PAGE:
Nutrition: it can be a limiting factor that prevents you from being able to continue a race or training session. You might be the fittest person to ever walk the planet, but without proper fuel, your performance will suffer. All it takes is one experience of "bonking" (the unsettling feeling of exhaustion due to lack of fuel) to realize that simple fact.
Because each person is unique, nutrition requirements during exercise vary widely. For example, if you are hypoglycemic—that is, if you have low blood sugar—you may need to eat more often during the day and to consume foods with natural sugars. If you are hyperglycemic or you have diabetes, the opposite might be true.
If you are an endurance athlete, it's wise to consult your doctor or nutritionist for ideas on how to fuel up during long-distance activities. However, the following tips are ones I have used in my training as a long-distance, multi-sport athlete over the last decade; and they might help you as well. FYI, I am neither hypoglycemic nor hyperglycemic, but I have a voracious appetite.
1. Fuel During Exercise
This requires trial and error, but over time, you should discover what works best for you. My go-to foods have been energy bars high in carbohydrates and low in protein, such as Clif bars, Luna bars and Larabars.
Also, consider how hot it is where you train and how much you sweat. You lose electrolytes through sweat, so you need to make sure you replenish—not just glucose (sugars from carbs) but also electrolytes such as sodium. Gatorade is an obvious choice, but other options are available that also do double duty. I like e-Gel and ETS products (no, I'm not sponsored by them). They replenish both glucose and electrolytes during long rides or runs, especially in hot and humid conditions. Plus, your digestive system might handle a gel better than a solid bar.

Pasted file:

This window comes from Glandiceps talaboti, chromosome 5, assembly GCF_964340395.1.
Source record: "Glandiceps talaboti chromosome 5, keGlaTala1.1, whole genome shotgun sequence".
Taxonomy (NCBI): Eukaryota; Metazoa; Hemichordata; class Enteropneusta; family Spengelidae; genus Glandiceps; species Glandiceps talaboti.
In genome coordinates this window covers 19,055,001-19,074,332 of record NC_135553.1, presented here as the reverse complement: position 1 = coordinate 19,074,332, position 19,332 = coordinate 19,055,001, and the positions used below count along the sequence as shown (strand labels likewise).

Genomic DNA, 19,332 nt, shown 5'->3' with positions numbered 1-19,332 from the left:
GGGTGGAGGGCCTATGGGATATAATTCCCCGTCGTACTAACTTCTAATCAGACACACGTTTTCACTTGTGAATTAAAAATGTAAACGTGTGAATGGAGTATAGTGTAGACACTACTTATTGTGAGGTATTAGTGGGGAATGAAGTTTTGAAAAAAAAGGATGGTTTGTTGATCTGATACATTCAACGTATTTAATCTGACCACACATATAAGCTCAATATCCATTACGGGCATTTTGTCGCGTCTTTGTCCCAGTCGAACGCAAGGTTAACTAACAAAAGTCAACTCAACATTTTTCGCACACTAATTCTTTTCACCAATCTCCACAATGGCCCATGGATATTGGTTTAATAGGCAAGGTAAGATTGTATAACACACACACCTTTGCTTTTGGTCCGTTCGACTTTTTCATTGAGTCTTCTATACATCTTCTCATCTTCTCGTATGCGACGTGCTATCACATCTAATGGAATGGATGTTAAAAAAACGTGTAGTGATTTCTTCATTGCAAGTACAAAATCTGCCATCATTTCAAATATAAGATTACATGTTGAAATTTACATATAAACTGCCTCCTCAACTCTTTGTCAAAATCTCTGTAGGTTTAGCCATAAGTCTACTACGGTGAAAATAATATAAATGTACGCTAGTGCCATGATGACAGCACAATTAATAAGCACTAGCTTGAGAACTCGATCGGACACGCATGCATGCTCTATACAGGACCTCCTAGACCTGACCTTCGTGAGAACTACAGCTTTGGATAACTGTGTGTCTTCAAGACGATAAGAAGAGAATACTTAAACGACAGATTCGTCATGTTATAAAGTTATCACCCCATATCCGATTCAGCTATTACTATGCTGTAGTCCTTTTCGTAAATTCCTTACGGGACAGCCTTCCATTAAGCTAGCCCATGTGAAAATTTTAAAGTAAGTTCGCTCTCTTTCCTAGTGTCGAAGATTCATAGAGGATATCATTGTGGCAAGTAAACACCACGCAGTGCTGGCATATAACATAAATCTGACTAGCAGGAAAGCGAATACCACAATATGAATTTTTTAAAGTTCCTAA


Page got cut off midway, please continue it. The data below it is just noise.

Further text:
But not all athletes are fans of gels or bars. For a different option, read another athlete's suggestion for fueling during exercise.
Always be hydrating—and not with diet soda pop. Water is fine—if you're taking in electrolytes from another source. One good option: tablets you can add to your water for a boost of electrolytes and delicious taste. Nuun is one example of a little tablet you can drop in your water for extra fizz—and electrolytes.
To stay hydrated, make sure you drink at least 16 to 20 ounces of water per hour of exercise—but that's if you're working out at a moderate rate. If you're in heavy sun and your exercise is intense, you'll need more.
3. Eat Before Exercise
Proper nutrition takes thought and planning, which is something many athletes fail to do. For pre-exercise nutrition, I recommend portable foods with essential nutrients. Easy options include oatmeal, nuts, rice cakes and nutrition bars with low fat-to-calorie ratios, high protein and low sugars (less than 20g if possible). Throw in a serving of organic peanut butter, bananas, blueberries or an apple, and your pre-exercise nutrition is done.
4. Eat After Exercise
Refueling your body after training is critical to replenish energy stores. If you don't replenish, you won't be able to perform well next time you go out for a long training session. For endurance athletes, the best ratio is more carbs than protein. To properly replenish your glycogen stores, fuel up with carb-heavy chocolate milk, Greek yogurt, fruit and even graham crackers. (Yes, pizza works, but in moderation!)
A great post-exercise option is a shake with about eight ounces of almond or cow milk, a large handful of spinach, a banana, a half-scoop of protein and a tablespoon of either peanut butter or cocoa powder.
Want more tips on prepping your body appropriately for your next exercise session? Hear what a nutrition expert has to say on the topic. Now, fuel up, get out there and go play!
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